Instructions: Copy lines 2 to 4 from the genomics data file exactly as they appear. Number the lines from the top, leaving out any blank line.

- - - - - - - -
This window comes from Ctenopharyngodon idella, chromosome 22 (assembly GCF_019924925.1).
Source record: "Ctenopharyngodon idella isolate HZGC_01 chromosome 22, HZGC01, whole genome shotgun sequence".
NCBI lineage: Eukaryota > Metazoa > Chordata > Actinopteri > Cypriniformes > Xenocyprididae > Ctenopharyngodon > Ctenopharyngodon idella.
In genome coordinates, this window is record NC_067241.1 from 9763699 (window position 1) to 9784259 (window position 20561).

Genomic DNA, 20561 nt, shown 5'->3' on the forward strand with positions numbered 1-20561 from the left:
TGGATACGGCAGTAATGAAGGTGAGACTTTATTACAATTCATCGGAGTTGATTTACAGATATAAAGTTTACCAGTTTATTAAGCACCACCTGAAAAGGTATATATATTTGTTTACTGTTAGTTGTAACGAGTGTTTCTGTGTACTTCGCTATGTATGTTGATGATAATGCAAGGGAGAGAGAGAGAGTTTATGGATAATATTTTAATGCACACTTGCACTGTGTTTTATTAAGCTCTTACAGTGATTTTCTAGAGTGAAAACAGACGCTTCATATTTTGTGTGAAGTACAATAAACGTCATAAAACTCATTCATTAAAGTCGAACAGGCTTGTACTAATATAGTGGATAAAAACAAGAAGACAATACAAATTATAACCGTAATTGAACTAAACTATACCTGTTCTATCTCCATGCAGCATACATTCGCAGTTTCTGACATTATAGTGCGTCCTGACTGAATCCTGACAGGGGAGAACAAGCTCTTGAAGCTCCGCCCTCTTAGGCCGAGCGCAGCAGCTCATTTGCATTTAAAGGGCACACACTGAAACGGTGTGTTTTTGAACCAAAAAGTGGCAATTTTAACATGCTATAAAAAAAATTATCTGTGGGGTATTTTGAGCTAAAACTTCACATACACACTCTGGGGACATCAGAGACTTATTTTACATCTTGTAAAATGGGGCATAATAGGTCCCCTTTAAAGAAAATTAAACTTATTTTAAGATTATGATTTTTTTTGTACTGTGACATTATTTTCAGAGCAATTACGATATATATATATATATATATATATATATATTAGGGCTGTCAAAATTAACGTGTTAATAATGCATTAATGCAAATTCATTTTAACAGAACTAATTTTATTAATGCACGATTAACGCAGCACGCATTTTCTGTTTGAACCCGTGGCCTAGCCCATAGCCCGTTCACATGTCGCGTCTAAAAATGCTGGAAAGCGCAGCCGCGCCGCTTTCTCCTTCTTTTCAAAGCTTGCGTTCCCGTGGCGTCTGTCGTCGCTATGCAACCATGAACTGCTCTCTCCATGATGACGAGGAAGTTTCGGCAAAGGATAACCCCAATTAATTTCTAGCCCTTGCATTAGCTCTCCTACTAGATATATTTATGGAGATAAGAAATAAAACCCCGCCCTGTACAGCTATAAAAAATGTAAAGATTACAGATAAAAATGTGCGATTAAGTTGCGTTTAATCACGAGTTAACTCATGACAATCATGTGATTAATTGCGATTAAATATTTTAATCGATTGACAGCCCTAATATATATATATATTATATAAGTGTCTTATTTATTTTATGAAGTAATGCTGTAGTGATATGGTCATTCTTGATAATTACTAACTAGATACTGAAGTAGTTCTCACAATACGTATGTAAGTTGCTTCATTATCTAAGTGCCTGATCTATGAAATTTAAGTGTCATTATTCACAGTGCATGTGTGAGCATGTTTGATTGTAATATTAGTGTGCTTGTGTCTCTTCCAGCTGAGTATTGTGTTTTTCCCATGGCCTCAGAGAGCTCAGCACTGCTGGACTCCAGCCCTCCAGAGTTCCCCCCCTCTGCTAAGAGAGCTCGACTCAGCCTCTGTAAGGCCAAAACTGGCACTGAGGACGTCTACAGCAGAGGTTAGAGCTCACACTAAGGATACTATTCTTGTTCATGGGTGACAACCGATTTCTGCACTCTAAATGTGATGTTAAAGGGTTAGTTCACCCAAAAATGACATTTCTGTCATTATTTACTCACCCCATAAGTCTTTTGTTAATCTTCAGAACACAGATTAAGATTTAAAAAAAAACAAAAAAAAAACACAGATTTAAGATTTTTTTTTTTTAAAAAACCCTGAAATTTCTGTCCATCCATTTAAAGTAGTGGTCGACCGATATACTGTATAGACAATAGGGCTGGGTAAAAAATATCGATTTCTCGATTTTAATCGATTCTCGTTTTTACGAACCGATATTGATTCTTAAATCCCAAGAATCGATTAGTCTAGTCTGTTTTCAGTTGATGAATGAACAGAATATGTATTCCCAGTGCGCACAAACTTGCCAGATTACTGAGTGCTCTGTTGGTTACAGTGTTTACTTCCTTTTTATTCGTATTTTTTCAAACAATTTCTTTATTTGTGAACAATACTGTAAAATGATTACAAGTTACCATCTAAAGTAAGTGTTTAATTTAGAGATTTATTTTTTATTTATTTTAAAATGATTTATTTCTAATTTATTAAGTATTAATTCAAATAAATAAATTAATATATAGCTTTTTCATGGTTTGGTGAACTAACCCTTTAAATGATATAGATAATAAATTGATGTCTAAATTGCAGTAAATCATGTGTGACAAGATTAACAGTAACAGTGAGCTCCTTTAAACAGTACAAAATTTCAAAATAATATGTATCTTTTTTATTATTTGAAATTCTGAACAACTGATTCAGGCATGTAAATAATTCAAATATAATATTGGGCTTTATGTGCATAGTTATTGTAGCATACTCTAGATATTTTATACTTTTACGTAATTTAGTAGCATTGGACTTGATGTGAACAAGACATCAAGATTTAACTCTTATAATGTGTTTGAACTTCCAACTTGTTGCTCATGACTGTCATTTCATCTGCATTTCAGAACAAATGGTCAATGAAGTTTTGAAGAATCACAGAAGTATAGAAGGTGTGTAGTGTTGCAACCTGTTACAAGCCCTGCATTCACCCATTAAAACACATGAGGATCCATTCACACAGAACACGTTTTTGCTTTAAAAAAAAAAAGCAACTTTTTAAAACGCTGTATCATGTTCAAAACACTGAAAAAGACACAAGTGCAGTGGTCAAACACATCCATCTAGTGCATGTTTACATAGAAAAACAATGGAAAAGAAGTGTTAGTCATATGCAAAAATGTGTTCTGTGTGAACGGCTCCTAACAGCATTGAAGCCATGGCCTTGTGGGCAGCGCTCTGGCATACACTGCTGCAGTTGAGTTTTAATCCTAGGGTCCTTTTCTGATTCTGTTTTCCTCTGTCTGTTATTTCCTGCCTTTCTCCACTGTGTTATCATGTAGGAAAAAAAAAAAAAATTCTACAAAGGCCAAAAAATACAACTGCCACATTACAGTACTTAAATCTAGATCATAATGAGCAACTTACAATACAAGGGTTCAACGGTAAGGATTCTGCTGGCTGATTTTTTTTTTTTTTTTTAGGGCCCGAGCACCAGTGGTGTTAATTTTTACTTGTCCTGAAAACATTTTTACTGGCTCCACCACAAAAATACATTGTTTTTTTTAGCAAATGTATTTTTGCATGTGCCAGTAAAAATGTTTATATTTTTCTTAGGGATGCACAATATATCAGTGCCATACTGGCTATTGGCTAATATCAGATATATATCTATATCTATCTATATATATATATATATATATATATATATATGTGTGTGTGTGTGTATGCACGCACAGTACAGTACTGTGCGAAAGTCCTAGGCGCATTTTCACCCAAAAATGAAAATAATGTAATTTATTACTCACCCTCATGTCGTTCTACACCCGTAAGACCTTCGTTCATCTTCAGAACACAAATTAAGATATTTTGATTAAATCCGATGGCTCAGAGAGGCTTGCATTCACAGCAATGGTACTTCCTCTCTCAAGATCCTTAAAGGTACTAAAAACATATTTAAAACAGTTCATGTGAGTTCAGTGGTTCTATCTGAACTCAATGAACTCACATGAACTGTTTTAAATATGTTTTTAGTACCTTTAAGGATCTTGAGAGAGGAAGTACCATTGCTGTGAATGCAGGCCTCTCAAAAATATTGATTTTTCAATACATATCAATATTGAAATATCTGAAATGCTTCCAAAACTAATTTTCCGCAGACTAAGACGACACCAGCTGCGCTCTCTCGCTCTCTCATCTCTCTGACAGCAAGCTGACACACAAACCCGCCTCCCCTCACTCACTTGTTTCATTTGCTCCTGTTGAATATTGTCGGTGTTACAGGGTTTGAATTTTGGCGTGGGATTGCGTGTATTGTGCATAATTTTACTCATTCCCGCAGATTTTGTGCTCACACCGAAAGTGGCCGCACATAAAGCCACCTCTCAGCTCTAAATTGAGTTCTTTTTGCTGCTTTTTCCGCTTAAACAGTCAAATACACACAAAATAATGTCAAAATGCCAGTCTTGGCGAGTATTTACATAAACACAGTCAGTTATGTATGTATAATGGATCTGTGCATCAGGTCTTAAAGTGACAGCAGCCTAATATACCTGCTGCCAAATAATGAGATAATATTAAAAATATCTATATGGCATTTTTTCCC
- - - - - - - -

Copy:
Source record: "Ctenopharyngodon idella isolate HZGC_01 chromosome 22, HZGC01, whole genome shotgun sequence".
NCBI lineage: Eukaryota > Metazoa > Chordata > Actinopteri > Cypriniformes > Xenocyprididae > Ctenopharyngodon > Ctenopharyngodon idella.
In genome coordinates, this window is record NC_067241.1 from 9763699 (window position 1) to 9784259 (window position 20561).